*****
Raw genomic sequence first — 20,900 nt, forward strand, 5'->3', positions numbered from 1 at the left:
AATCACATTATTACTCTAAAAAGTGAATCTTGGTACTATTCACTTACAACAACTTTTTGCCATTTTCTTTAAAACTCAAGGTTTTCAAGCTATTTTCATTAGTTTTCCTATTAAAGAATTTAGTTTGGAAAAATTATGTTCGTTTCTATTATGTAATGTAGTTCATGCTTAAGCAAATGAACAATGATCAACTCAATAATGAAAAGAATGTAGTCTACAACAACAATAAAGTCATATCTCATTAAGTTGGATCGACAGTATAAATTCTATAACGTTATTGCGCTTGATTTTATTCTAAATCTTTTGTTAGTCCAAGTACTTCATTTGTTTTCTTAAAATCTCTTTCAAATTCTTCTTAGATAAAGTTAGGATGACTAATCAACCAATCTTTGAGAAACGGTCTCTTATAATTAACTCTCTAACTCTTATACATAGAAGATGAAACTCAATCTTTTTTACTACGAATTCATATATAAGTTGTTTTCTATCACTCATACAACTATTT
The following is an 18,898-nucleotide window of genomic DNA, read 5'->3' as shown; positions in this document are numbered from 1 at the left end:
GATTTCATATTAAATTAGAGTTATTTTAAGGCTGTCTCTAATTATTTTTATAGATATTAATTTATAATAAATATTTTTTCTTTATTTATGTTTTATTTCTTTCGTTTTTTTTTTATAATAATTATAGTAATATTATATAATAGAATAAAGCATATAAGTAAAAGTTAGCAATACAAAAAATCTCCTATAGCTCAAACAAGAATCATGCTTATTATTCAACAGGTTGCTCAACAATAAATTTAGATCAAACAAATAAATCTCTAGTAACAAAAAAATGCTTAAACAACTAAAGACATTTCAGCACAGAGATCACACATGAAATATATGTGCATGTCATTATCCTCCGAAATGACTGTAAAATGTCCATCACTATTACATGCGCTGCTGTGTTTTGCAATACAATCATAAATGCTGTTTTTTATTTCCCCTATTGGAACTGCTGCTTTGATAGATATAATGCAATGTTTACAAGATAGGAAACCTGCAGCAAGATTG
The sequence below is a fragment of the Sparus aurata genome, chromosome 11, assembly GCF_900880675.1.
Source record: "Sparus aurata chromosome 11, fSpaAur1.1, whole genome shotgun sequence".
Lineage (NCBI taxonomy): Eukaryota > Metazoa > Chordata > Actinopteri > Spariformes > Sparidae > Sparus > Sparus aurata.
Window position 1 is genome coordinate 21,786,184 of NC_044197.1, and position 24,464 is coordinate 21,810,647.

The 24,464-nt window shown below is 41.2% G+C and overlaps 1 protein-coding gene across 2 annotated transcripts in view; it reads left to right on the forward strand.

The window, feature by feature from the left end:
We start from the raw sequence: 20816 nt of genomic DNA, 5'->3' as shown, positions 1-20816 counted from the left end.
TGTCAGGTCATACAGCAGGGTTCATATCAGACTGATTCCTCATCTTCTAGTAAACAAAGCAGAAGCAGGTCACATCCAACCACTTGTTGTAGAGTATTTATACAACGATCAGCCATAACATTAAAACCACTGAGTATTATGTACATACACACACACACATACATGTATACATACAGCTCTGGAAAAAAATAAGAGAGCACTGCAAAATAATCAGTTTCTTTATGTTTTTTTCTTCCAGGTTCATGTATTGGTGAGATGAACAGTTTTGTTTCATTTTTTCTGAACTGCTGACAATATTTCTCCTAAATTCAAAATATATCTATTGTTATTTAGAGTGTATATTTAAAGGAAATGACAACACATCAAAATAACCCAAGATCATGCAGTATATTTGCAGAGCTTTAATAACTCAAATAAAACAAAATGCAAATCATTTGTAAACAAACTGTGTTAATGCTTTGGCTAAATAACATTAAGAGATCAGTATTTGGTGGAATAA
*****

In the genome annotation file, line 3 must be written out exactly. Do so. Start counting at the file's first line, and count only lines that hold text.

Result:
The following is an 18,898-nucleotide window of genomic DNA, read 5'->3' as shown; positions in this document are numbered from 1 at the left end: